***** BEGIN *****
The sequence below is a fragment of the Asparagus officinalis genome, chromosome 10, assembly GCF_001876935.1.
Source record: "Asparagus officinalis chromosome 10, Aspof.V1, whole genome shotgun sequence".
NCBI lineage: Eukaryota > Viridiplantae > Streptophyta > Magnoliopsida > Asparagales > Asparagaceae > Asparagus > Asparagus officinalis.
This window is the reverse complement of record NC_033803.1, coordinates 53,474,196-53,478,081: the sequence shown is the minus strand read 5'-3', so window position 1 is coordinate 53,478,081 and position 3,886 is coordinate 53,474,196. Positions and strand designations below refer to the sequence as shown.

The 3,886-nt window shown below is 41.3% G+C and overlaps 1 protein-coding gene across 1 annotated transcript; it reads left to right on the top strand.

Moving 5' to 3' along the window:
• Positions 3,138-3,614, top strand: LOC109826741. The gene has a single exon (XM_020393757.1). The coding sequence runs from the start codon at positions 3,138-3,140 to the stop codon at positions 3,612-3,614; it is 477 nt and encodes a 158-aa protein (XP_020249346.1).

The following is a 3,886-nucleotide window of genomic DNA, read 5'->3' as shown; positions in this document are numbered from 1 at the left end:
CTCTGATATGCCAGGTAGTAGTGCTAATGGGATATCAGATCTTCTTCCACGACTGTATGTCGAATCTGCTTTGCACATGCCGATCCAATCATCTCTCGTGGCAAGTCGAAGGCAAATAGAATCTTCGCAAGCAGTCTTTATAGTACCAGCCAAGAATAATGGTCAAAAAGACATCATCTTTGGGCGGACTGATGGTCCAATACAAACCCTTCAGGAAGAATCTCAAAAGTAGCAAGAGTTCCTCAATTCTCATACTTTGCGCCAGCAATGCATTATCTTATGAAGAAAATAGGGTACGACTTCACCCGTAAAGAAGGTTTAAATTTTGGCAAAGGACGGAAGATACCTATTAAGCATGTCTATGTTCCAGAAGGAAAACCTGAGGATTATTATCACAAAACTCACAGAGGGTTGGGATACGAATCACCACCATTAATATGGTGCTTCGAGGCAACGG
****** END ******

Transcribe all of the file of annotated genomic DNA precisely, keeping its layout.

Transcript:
The sequence below is a fragment of the Asparagus officinalis genome, chromosome 10, assembly GCF_001876935.1.
Source record: "Asparagus officinalis chromosome 10, Aspof.V1, whole genome shotgun sequence".
NCBI lineage: Eukaryota > Viridiplantae > Streptophyta > Magnoliopsida > Asparagales > Asparagaceae > Asparagus > Asparagus officinalis.
This window is the reverse complement of record NC_033803.1, coordinates 53,474,196-53,478,081: the sequence shown is the minus strand read 5'-3', so window position 1 is coordinate 53,478,081 and position 3,886 is coordinate 53,474,196. Positions and strand designations below refer to the sequence as shown.

The 3,886-nt window shown below is 41.3% G+C and overlaps 1 protein-coding gene across 1 annotated transcript; it reads left to right on the top strand.

Moving 5' to 3' along the window:
• Positions 3,138-3,614, top strand: LOC109826741. The gene has a single exon (XM_020393757.1). The coding sequence runs from the start codon at positions 3,138-3,140 to the stop codon at positions 3,612-3,614; it is 477 nt and encodes a 158-aa protein (XP_020249346.1).

The following is a 3,886-nucleotide window of genomic DNA, read 5'->3' as shown; positions in this document are numbered from 1 at the left end:
CTCTGATATGCCAGGTAGTAGTGCTAATGGGATATCAGATCTTCTTCCACGACTGTATGTCGAATCTGCTTTGCACATGCCGATCCAATCATCTCTCGTGGCAAGTCGAAGGCAAATAGAATCTTCGCAAGCAGTCTTTATAGTACCAGCCAAGAATAATGGTCAAAAAGACATCATCTTTGGGCGGACTGATGGTCCAATACAAACCCTTCAGGAAGAATCTCAAAAGTAGCAAGAGTTCCTCAATTCTCATACTTTGCGCCAGCAATGCATTATCTTATGAAGAAAATAGGGTACGACTTCACCCGTAAAGAAGGTTTAAATTTTGGCAAAGGACGGAAGATACCTATTAAGCATGTCTATGTTCCAGAAGGAAAACCTGAGGATTATTATCACAAAACTCACAGAGGGTTGGGATACGAATCACCACCATTAATATGGTGCTTCGAGGCAACGG